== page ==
On Thursday, September 4 after-hours, Cooper Co.’s (COO) reported Q3 earnings of $0.39 per share or $17.9 million on $285.9 million vs. $0.18 per share or $8.1 million a year ago. Excluding restructuring costs, COO would have earned $0.67 per share or $31.5 million vs. $0.71 per share or $33.7 million a year ago. Analysts were expecting $0.65 per share on $285.2 million, beating earnings estimates and revenue targets. On September 5, shares closed at $34.01, down $2.16 or 6% on 1.84 million shares traded (over 3x the average daily volume).
I wear contact lenses and I had to see if they were from CooperVision, and they were! I didn’t even know that until I checked. I have to wear the toric lenses for astigmatism. When I visited the corporate site, it mentioned that 160 million people or 50% of the world’s population still need vision correction, 33 million people already wear contact lenses, and the rate of growth for lens wearers increases 4% per year. As more countries become industrialized, I expect the number of lens wearers to increase. If you had money and you wear glasses, you would get contact lenses. COO opened up a direct sales office in China in July 2007 and Hong Kong in March 2008, giving COO plenty of opportunity in the future.
Non-single-use sphere contact lenses grew 39% while the toric lens business grew 34% to $83.4 million and sales in the Americas increased 44% and sales in Europe increased 39%. CooperVision grew 15% to $243.2 million in revenue and CooperSurgical grew 7% to $42.7 million in revenue. CooperSurgical sales to hospitals increased 20% to $13.1 million, which represents 31% of the unit’s revenue. Total revenue grew 14%, led by both units. Currently, COO commands 16% of market share and is #2 in the U.S. after Johnson & Johnson (JNJ) and #2 in Europe after Ciba. In Asia, COO is #4, but I expect COO to take market share from JNJ, B&L and Ciba in the coming years in the Asian market.
COO reported free cash flow of $18.6 million and also reduced total debt by $13.3 million to $927.8 million, but long-term debt increased from $830 million to $890 million. In addition, cost of sales increased 23% to $130.7 million from $105.9 million. R&D, SG&A, and debt should be offset by COO’s revenue growth in its Proclear®, recently launched 2-week use Avaira™, and Biofinity® lines in the future.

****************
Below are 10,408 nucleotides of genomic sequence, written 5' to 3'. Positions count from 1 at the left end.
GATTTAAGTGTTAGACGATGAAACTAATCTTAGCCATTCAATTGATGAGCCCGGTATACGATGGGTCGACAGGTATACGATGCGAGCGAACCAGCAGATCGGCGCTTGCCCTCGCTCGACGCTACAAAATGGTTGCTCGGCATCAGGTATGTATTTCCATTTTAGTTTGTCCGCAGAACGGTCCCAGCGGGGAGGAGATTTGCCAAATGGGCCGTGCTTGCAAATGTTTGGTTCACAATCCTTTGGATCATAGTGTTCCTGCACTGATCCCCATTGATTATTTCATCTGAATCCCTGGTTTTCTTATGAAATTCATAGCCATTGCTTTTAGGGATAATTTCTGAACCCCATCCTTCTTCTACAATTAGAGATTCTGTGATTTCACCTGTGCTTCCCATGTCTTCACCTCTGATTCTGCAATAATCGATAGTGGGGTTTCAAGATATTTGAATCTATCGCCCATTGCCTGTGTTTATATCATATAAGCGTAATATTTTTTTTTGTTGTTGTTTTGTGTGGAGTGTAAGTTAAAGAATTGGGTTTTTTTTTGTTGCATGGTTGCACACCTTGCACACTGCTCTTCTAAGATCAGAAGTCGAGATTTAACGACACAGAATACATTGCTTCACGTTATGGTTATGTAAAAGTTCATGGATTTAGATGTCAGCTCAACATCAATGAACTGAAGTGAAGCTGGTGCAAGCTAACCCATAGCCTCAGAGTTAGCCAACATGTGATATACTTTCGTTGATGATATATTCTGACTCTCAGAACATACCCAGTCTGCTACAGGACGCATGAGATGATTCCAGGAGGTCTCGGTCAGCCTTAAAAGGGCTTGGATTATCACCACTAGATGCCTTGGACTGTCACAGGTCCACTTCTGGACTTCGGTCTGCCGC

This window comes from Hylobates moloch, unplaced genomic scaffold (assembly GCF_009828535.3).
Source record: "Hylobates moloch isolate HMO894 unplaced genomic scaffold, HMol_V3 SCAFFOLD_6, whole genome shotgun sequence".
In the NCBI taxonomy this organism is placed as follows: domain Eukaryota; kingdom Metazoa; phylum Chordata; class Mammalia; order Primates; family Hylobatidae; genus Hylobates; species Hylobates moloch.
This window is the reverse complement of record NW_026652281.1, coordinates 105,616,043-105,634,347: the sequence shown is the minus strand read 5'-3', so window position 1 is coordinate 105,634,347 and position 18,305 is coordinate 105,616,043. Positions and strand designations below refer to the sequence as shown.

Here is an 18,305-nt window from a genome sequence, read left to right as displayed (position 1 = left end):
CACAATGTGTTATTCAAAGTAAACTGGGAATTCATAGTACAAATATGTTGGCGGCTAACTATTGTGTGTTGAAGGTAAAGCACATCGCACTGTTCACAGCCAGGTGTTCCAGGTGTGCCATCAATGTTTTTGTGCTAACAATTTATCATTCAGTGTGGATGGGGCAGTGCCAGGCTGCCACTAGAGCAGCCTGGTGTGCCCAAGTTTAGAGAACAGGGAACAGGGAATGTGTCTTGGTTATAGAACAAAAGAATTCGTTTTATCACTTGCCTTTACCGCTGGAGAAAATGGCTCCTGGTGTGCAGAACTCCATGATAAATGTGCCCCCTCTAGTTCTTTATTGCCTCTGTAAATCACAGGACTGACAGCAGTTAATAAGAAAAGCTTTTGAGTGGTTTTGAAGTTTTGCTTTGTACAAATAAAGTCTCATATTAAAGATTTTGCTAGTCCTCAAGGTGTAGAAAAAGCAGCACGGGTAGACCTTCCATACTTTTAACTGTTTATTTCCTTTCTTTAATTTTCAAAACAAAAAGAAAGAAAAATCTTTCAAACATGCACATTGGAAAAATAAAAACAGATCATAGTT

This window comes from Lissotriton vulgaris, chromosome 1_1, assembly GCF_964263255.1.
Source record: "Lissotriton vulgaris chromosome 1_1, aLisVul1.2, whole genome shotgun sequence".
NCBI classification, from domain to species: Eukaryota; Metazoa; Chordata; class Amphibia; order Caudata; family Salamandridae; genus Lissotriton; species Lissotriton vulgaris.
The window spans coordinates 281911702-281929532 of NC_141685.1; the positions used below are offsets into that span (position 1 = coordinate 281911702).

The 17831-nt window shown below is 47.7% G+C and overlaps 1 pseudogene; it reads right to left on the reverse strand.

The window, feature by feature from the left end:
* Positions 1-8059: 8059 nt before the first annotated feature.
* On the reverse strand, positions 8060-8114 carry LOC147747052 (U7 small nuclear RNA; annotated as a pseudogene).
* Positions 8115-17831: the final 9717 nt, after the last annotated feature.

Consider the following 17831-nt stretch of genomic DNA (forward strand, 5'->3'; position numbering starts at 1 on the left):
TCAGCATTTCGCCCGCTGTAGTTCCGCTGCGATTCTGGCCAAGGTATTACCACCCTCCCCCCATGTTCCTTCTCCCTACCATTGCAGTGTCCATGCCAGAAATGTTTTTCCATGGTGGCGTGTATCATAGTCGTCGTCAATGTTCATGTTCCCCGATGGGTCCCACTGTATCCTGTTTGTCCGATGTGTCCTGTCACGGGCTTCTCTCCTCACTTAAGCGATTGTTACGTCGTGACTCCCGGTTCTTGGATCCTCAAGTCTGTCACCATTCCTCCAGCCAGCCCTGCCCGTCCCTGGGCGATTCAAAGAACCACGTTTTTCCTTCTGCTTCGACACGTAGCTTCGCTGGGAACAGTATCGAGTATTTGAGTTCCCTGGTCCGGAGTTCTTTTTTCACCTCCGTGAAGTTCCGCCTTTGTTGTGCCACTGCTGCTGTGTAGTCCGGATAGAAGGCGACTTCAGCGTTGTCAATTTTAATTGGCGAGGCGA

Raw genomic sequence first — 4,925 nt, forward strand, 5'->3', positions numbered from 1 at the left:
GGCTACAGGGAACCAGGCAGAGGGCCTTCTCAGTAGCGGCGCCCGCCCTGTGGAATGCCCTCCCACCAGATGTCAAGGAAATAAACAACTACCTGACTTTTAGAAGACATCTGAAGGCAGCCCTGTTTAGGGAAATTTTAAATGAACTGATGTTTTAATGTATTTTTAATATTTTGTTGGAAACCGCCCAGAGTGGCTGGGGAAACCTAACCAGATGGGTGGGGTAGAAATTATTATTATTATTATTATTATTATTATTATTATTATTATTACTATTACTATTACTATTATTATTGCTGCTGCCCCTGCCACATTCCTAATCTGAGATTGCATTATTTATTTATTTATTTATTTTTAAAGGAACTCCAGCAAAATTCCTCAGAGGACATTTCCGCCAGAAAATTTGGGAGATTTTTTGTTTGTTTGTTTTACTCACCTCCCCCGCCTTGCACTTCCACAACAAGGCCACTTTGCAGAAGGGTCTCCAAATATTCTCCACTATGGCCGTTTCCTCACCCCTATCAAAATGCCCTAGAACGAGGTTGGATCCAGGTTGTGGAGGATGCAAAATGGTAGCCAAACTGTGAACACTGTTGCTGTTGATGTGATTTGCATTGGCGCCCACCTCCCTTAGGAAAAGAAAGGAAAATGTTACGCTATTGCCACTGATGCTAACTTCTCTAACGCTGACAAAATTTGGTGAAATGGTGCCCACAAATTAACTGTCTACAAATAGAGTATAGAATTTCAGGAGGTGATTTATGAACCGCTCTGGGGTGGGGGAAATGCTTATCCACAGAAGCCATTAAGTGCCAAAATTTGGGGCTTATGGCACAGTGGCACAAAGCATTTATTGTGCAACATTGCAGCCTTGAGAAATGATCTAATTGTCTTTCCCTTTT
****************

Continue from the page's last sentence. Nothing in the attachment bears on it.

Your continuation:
The healthcare supplies industry outlook is neutral; however, COO’s outlook is positive, depending on the company’s ability to gain market share from competitors. The industry is typically recession-proof, but I do expect slow down in the U.S. market to be offset by growth in Europe and Asia. In vision care, a 6-8% growth level is sustainable and the reduced demand and affordability of laser vision correction in the U.S. should help boost contact lens sales.
Currently, 8 analysts publish recommendations on COO with 1 “Buy” rating, 6 “Hold” ratings, and 1 “Sell” rating. There are no new or reiterated ratings for COO, so expect them in the near future. COO’s short interest is relatively high at 19.5% of the float (43.69 million shares) with 16 days to cover.
Management also gave a more precise range for fiscal 2008’s earnings. Previously, COO expected to earn $2.10 - $2.35 per share on $1.06 - $1.10 billion, but now they expect to earn $2.18 - $2.24 per share on revenue of $1.08 billion - $1.10 billion. Analysts were expecting $2.28 per share on $1.09 billion in revenue, which remains in-line with full year expectations.
Technically, COO broke down from the 50-day MA after forming an ascending wedge. In the intermediate-term, notice how COO ‘perfectly fails’ the 200-day MA (4x). However, keep in mind that COO is making higher lows and finds support at $33.50. Regardless, the breakdown response after earnings is a warning sign that investors were not too happy with the results. A breakdown below $33 signals a continuation of a short-term downtrend and COO is likely to remain in a neutral-range for some time.
Full Disclosure: Author wears CooperVision contact lenses, but does not hold a position in COO.